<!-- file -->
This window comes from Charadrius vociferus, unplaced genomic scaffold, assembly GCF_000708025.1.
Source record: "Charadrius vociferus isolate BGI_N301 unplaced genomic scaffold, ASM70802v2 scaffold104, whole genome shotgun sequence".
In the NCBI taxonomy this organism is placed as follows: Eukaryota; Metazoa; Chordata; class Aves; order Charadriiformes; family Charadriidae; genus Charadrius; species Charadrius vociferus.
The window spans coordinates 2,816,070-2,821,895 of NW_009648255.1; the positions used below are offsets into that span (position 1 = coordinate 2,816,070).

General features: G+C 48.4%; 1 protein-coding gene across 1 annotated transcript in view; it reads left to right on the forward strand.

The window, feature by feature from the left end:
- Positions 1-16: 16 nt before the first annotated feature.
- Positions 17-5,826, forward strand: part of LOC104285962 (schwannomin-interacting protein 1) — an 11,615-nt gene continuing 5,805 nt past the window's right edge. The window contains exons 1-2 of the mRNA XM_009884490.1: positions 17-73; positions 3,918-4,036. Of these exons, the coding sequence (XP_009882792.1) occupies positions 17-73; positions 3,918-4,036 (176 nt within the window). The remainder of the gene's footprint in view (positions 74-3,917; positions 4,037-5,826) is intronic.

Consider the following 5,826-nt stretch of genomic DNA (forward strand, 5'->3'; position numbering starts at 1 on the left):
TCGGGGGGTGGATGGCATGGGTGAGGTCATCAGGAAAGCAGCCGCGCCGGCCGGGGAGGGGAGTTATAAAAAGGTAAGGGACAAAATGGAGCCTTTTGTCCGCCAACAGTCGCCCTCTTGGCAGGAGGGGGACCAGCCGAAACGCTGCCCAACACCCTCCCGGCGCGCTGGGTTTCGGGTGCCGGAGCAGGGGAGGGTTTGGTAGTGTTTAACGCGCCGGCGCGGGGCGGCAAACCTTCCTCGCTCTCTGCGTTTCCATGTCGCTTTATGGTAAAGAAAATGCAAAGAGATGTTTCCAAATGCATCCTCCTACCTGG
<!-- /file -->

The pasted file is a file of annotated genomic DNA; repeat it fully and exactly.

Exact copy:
This window comes from Charadrius vociferus, unplaced genomic scaffold, assembly GCF_000708025.1.
Source record: "Charadrius vociferus isolate BGI_N301 unplaced genomic scaffold, ASM70802v2 scaffold104, whole genome shotgun sequence".
In the NCBI taxonomy this organism is placed as follows: Eukaryota; Metazoa; Chordata; class Aves; order Charadriiformes; family Charadriidae; genus Charadrius; species Charadrius vociferus.
The window spans coordinates 2,816,070-2,821,895 of NW_009648255.1; the positions used below are offsets into that span (position 1 = coordinate 2,816,070).

General features: G+C 48.4%; 1 protein-coding gene across 1 annotated transcript in view; it reads left to right on the forward strand.

The window, feature by feature from the left end:
- Positions 1-16: 16 nt before the first annotated feature.
- Positions 17-5,826, forward strand: part of LOC104285962 (schwannomin-interacting protein 1) — an 11,615-nt gene continuing 5,805 nt past the window's right edge. The window contains exons 1-2 of the mRNA XM_009884490.1: positions 17-73; positions 3,918-4,036. Of these exons, the coding sequence (XP_009882792.1) occupies positions 17-73; positions 3,918-4,036 (176 nt within the window). The remainder of the gene's footprint in view (positions 74-3,917; positions 4,037-5,826) is intronic.

Consider the following 5,826-nt stretch of genomic DNA (forward strand, 5'->3'; position numbering starts at 1 on the left):
TCGGGGGGTGGATGGCATGGGTGAGGTCATCAGGAAAGCAGCCGCGCCGGCCGGGGAGGGGAGTTATAAAAAGGTAAGGGACAAAATGGAGCCTTTTGTCCGCCAACAGTCGCCCTCTTGGCAGGAGGGGGACCAGCCGAAACGCTGCCCAACACCCTCCCGGCGCGCTGGGTTTCGGGTGCCGGAGCAGGGGAGGGTTTGGTAGTGTTTAACGCGCCGGCGCGGGGCGGCAAACCTTCCTCGCTCTCTGCGTTTCCATGTCGCTTTATGGTAAAGAAAATGCAAAGAGATGTTTCCAAATGCATCCTCCTACCTGG